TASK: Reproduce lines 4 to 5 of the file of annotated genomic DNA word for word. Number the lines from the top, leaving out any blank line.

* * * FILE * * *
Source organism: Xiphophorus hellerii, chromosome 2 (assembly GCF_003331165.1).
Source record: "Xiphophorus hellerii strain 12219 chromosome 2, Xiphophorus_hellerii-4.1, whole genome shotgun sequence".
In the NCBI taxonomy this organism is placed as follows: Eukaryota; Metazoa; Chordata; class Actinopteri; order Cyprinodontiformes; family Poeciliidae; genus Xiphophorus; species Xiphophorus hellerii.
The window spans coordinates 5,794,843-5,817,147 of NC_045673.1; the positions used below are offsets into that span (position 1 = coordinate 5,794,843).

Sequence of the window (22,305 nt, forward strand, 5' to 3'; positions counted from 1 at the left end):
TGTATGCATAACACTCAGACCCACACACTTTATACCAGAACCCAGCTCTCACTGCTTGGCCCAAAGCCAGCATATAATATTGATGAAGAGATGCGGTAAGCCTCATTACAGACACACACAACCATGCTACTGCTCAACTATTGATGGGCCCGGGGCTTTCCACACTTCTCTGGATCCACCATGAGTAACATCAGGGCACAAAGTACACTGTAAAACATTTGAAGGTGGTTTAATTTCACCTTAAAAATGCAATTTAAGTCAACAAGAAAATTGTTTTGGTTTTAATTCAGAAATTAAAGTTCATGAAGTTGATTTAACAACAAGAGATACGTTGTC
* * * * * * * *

The window spans coordinates 5,794,843-5,817,147 of NC_045673.1; the positions used below are offsets into that span (position 1 = coordinate 5,794,843).

Sequence of the window (22,305 nt, forward strand, 5' to 3'; positions counted from 1 at the left end):